Ink was made for only $250,000 and you can’t tell. It looks dramatically more expensive than that. The cinematography here is brilliant, so credit to Jeff Pointer. He’s conjured an ethereal atmosphere to the dream sequences, and clever use of different filters allows us ot witness the same scene from different points of view, and be totally aware of which realm you are currently witnessing. The direction in general is actually really strong- with the cause-and-effect car crash conducted by the Pathfinder being one of the most spectacular pieces of film-making that I’ve seen in a while. This is a big and complicated film, but Jamin Winans (also writer and on music) doesn’t allow it to get away from him- the final sequence in particular with the intercut fighting could have been a confusing mess, but actually works a treat.
Which brings me round to the special effects. Obviously on $250,000, they had to be pretty limited, but there are some spectacular effects on display here- the CGI incubus effect, for example, leaping to mind. I cannot honestly believe that this film cost so little to make. It’s astonishing and an incredible achievement. The fighting itself is supremely well done: The Storytellers’ final stand attempting to hold the Incubi away from John is an epic scene, truly exciting to watch and not confusing in the slightest (which it easily could have been).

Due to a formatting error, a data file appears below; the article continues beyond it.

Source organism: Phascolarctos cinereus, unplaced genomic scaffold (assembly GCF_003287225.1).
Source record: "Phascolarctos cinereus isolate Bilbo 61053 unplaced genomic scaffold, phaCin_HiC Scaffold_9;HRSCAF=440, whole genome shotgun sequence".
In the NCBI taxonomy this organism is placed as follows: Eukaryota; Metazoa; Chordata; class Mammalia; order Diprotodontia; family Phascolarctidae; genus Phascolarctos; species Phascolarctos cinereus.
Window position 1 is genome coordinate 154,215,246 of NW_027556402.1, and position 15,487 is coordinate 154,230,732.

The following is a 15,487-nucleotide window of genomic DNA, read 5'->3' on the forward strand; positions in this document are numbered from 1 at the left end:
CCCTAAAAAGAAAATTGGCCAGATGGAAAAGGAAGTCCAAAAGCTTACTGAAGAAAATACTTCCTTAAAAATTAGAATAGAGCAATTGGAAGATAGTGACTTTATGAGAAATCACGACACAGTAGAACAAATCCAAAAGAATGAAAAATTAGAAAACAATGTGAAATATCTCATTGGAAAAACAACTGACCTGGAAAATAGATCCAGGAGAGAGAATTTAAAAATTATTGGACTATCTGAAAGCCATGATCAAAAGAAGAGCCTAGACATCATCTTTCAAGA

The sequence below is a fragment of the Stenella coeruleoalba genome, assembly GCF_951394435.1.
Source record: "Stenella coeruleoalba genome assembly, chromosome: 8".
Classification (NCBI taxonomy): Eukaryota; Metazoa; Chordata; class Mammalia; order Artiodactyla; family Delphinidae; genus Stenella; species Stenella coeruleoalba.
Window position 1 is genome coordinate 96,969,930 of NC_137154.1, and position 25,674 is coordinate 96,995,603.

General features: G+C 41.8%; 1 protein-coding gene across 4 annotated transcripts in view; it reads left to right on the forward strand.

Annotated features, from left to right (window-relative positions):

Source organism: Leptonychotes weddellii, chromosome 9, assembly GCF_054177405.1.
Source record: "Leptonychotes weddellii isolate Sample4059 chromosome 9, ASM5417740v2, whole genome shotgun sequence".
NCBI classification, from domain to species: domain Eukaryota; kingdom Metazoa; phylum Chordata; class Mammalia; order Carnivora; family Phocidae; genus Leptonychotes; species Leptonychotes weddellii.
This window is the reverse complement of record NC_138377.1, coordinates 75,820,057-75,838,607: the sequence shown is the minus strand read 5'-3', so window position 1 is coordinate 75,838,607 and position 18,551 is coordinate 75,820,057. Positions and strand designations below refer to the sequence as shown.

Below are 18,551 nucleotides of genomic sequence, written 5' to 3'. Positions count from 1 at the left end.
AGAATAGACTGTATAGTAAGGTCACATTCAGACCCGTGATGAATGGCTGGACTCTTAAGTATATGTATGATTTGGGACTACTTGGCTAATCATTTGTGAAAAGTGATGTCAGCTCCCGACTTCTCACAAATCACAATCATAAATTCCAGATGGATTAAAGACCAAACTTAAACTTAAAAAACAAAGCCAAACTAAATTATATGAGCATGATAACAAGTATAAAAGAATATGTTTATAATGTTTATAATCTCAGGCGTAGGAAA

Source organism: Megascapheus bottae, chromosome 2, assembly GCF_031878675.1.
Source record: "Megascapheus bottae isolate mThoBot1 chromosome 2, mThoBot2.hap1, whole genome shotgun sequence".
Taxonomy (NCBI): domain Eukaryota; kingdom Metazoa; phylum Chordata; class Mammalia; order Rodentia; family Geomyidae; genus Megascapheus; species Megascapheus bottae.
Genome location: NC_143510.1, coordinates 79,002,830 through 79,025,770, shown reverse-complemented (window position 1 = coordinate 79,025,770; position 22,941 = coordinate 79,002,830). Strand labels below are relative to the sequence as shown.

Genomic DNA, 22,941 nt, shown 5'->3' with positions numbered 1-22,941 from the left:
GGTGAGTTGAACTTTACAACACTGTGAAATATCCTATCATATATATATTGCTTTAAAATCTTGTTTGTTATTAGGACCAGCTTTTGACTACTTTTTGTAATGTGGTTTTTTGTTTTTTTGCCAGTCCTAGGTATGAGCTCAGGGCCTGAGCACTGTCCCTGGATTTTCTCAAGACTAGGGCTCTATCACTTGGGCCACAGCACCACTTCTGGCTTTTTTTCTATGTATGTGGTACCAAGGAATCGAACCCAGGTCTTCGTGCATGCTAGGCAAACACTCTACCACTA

Ink is a cracking film, but what it’s really big on is atmosphere. Winans did the music and has an other-worldly, trip-hop quality that works a treat with the cinematography. This is a haunting film made with a lot of heart, and wonderfully makes you accept the rules it operates in through the atmosphere it creates. It never explains why the Storytellers place good dreams in your head, or why the Pathfinder can hear the beat, these things are taken as read- you have to accept it for the film to function. It’s a credit to how successful the atmosphere is that the film does work, drawing the viewer in and allowing the events to unfold in an air of transcendence. Personally, I like that it doesn’t explain these things and don’t consider it a flaw that you have to allow yourself to accept the dreamworld for the film to be successful.
Overall, I thoroughly recommend this film, and if I ever applied a chang rating to these underrated reviews then I’d seriously be considering 4 out of 4. There are a couple of minor flaws to Ink, but the atmosphere is so heady, the cinematography is so good, and the performances brilliant, that I found it astonishingly easy to ignore them. I honestly haven’t been as impressed by a film as this one in a long time, and I genuinely hope that everyone involved goes on to bigger and better things. This is a truly astonishing effort, and one that I will certainly be revisiting in a couple of weeks.
As soon as the Blu-Ray arrives.
Until next time,